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Architectural Enlightenment In Valencia
The question “when did you realise you wanted to be an architect?” is discussed a lot in the studio. In my opinion it’s a very special and important moment for an architect, and the narrative behind each student’s decision to study the subject and follow the profession is often charming and personal. I would even argue that if an architecture student doesn’t have a strong basis that’s formed their decision to take the course then they shouldn’t really be doing it. I get the impression that a career in architecture is a labour of love, and unfortunately if your heart isn’t in it it’s unlikely that you’ll lead a happy work life.

There is a definite moment that I decided architecture was for me. After finishing my GCSEs I had to consider what I wanted to do with my life, since the subjects you take at A-level influence the degree you study, and therefore the industry you work in afterwards. Sixteen is a young age to making decisions that big, however that’s a topic for another article. I had decided that my calling was somewhere in the design industry, since I enjoyed graphic design, however I had no idea where I would fit in. I also wanted to work in a design profession that includes mathematical and scientific investigation since that’s where my natural abilities lie. In order to relax after the exams my parents and I went on holiday to a small town called Altea on the Spanish coastline. Included in the trip was a day trip to Valencia, a city which I have fallen in love with and since been back to. Two distinct features in Valencia blew me away with their creativity, intelligence and aesthetic, making me realise that I have a passion for architecture and that I’d be happy to design space for the rest of my life. I hadn’t realised it before, but the two examples showed me that architecture is a perfect combination of my interests, abilities and values.
The first Valencian wonder is El Jardín Del Turia, which translates to The Garden of Turia. It is a park that snakes continuously for nine kilometres through the city and was designed by architect Ricardo Bofill. The park was originally a river, however it was rerouted in 1964-73 following a particularly disastrous 1957 flood in which over 80 people died. The altered river course left a large axis through the city that was sunk below the urban bustle and had rich, fertile soil. Whilst many city authorities would fill in the void to create flat building land, the local authority authorised the creation of a park. El Jardín Del Turia is a wonderful, tranquil space to stroll through. It is split into sections ranging from leisure and sport facilities to landscaped gardens. People socialise around the fountains and greenery which cool the park, an important factor in a city that recently broke the European temperature record for May. Another benefit is that it acts as a safe and comfortable cycle route that cuts through the heart of the city. This is likely to encourage more people to cycle or walk to work, improving health conditions and sustainability. Unfortunately many cities are becoming decreasingly “green”, El Jardín Del Turia is an exemplary case study of how ecological spaces should be incorporated into dense urban environments.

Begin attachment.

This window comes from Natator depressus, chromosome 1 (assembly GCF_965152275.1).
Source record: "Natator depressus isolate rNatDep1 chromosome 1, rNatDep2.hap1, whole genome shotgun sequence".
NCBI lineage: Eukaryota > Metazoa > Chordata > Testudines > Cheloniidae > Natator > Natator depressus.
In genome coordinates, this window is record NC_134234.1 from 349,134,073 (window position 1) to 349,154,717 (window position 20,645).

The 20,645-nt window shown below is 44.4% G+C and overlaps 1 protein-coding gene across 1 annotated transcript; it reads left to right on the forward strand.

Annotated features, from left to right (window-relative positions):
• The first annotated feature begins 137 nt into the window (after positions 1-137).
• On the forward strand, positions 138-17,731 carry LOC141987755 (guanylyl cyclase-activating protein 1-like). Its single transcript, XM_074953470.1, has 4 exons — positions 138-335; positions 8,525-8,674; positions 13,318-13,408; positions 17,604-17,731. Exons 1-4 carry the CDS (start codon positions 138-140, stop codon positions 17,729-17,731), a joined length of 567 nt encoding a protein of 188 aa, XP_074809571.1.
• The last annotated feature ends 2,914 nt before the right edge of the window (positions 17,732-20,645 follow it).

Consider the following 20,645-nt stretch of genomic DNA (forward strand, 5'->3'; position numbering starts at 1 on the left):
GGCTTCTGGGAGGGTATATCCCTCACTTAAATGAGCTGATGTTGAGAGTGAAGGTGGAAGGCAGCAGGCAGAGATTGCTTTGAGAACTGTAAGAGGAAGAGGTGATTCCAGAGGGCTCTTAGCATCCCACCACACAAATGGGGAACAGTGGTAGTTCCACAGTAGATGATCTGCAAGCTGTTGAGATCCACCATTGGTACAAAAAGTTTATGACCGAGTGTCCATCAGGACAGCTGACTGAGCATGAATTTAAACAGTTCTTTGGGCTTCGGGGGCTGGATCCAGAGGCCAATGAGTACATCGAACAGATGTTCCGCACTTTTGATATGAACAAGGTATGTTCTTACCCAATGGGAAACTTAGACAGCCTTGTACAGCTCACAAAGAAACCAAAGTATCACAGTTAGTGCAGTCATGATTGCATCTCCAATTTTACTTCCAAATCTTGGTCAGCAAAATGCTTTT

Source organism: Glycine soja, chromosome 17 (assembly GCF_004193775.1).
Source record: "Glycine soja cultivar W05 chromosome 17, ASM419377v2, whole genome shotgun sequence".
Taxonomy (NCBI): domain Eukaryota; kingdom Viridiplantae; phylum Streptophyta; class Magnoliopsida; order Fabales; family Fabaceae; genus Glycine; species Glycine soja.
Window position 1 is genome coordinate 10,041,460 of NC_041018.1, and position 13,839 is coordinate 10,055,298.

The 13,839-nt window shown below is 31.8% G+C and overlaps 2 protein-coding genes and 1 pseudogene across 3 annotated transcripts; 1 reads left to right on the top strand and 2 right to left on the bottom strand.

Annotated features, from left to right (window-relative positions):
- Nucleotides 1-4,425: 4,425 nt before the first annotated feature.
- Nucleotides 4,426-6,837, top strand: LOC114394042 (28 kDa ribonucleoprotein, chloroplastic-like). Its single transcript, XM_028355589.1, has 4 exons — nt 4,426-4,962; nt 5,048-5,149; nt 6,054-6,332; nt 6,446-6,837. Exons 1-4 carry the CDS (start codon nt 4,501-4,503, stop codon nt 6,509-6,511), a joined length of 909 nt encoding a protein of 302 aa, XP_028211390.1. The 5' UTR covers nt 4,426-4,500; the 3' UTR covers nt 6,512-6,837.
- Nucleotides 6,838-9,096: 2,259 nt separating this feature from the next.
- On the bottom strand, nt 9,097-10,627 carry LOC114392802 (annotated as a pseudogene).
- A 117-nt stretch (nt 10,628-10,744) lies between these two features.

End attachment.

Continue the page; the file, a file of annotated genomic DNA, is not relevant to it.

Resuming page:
The second wonder is one of the complexes along El Jardín Del Turia, La Ciudad De Las Artes y Las Ciencias, designed by world renowned Valencian Architect Santiago Calatrava. It is a cultural park that contains a planetarium, museum and opera house, among others. Calatrava is a trained engineer as well as an architect and he remains my favourite architect to this day. His work is smooth and clean, with the distinct and beautiful bone-like geometry creating sharp lines and engaging patterns.
Whilst walking through El Jardín Del Turia it started to dawn on me that architecture was the ideal profession for me. The park showed me that architects solve large scale problems with flair and creativity and have the potential to change millions of lives for the better, two pursuits that appeal to me. Sustainability is also one of my passions, and in our changing climate my generation of architects have a huge responsibility to reverse the negative climate path that the built environment has heavily contributed to since the industrial revolution. Upon reaching La Ciudad De Las Artes y Las Ciencias I was staggered and borderline euphoric that I’d discovered what I wanted to do for the rest of my life. Whilst experiencing Calatrava’s work I had the realisation that architecture is an amazing, world-shaping combination of maths, science and design, and it was at this moment that I thought “Architecture is what I want to do”.